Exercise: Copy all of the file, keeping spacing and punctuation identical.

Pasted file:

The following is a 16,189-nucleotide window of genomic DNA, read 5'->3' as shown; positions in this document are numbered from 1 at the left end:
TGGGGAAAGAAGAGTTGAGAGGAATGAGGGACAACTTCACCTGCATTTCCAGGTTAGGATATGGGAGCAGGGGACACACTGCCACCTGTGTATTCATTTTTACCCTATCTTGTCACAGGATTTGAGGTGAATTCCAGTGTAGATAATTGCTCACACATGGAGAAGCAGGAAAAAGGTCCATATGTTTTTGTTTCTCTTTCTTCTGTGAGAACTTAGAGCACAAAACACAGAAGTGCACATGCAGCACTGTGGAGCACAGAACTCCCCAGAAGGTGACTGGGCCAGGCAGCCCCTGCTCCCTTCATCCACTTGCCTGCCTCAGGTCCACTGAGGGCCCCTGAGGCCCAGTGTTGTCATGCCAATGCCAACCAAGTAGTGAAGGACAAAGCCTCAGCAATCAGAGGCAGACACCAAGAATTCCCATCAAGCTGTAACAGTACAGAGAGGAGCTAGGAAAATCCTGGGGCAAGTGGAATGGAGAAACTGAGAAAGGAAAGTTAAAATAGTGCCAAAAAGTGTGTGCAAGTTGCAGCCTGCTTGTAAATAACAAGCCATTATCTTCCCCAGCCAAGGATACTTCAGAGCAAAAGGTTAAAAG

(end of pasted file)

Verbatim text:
The following is a 16,189-nucleotide window of genomic DNA, read 5'->3' as shown; positions in this document are numbered from 1 at the left end:
TGGGGAAAGAAGAGTTGAGAGGAATGAGGGACAACTTCACCTGCATTTCCAGGTTAGGATATGGGAGCAGGGGACACACTGCCACCTGTGTATTCATTTTTACCCTATCTTGTCACAGGATTTGAGGTGAATTCCAGTGTAGATAATTGCTCACACATGGAGAAGCAGGAAAAAGGTCCATATGTTTTTGTTTCTCTTTCTTCTGTGAGAACTTAGAGCACAAAACACAGAAGTGCACATGCAGCACTGTGGAGCACAGAACTCCCCAGAAGGTGACTGGGCCAGGCAGCCCCTGCTCCCTTCATCCACTTGCCTGCCTCAGGTCCACTGAGGGCCCCTGAGGCCCAGTGTTGTCATGCCAATGCCAACCAAGTAGTGAAGGACAAAGCCTCAGCAATCAGAGGCAGACACCAAGAATTCCCATCAAGCTGTAACAGTACAGAGAGGAGCTAGGAAAATCCTGGGGCAAGTGGAATGGAGAAACTGAGAAAGGAAAGTTAAAATAGTGCCAAAAAGTGTGTGCAAGTTGCAGCCTGCTTGTAAATAACAAGCCATTATCTTCCCCAGCCAAGGATACTTCAGAGCAAAAGGTTAAAAG